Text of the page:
‘A Fatal Deception,’ by P. F. Ford

A Fatal Deception

The eleventh entry in P. F. Ford’s Slater and Norman series has recently been released. Ford wrote, in an e-mail to his fans (which I received) that the publication date had been delayed due to certain family problems. Sad to report, the problems show in the book, A Fatal Deception.

The last book was pretty much all English detective Dave Slater, with almost no appearance by his former partner, Norman Norman, who is now a private investigator. In recompense, this book follows Norman (with his new partner, Naomi Darling) as they search for Jenny Radstock, Dave’s former girlfriend. Jenny has been living off and on in hiding, as a homeless person, for some time, and Norman and Naomi travel to the town where she was last seen. What they find is pretty ugly.

I remain a fan of this good-hearted mystery series, but A Fatal Deception shows all the signs of a rush job. There are a number of grammatical errors (though Ford has always been weak in that department). Bits of dialogue are rehashed twice or even, sometimes, three times. In our introduction to one character, we are treated first to a description of his personality, and then a scene where he demonstrates that description point for point. Which makes the initial description entirely redundant.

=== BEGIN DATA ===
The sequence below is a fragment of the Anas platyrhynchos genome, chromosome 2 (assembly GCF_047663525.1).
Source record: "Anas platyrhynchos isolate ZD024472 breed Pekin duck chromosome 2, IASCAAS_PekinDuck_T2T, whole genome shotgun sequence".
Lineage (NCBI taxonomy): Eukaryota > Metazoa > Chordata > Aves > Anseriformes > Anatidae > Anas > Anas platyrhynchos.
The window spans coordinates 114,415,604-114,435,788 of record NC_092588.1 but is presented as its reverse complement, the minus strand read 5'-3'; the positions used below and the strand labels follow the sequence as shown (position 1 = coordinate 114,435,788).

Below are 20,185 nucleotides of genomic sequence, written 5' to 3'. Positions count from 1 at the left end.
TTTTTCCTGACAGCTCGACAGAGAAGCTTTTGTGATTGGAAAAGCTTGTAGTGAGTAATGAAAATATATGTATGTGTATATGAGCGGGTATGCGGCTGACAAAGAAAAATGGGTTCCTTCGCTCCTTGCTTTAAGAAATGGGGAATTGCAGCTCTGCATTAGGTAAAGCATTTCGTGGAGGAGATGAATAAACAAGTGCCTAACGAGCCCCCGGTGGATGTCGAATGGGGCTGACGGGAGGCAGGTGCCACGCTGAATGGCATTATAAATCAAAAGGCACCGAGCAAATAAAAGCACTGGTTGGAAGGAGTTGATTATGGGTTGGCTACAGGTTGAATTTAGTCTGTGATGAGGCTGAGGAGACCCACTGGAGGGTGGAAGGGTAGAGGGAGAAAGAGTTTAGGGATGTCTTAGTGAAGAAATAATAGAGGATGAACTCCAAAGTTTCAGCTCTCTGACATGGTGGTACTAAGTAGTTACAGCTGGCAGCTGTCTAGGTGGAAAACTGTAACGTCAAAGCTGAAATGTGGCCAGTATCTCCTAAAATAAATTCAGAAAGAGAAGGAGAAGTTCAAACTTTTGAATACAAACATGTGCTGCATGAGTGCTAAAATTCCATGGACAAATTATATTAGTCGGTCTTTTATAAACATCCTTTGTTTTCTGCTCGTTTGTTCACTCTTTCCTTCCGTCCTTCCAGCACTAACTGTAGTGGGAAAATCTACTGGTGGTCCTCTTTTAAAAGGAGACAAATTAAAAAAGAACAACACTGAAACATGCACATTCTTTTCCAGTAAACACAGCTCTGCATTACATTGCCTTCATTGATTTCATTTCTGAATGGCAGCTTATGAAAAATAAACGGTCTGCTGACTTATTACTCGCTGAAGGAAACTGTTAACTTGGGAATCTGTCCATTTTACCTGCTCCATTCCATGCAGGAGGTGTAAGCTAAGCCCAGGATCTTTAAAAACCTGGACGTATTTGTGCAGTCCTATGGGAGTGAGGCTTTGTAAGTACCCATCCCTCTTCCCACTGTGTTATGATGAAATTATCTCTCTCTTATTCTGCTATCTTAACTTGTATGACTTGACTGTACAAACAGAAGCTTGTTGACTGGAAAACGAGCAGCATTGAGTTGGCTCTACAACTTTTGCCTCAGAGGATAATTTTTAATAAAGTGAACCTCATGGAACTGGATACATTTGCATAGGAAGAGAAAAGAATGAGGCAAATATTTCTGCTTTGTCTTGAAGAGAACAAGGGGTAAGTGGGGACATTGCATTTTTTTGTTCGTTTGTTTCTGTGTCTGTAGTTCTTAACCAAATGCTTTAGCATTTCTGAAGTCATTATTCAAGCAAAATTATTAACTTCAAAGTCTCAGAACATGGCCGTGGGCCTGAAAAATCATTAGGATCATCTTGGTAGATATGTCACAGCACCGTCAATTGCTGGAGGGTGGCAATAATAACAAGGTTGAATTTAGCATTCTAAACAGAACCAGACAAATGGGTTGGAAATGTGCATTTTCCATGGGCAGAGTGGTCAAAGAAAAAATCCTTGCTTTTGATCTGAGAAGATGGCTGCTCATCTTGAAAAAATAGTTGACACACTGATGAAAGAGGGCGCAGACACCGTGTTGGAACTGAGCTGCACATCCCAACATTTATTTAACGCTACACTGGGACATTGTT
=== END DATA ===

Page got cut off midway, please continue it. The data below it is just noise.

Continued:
And not only was the conclusion a downer, but threads were left untied. As if author Ford couldn’t be bothered to finish the story properly.

Ford makes up for the short length of the novel by appending a novella devoted to Norman Norman celebrating a lonely Christmas. This story was more satisfactory, and left behind a pleasant, heartwarming feeling. So I don’t feel entirely cheated.

But A Fatal Deception is not up to the usual standards of a series more memorable for its likeability than for its literary qualities in the first place.

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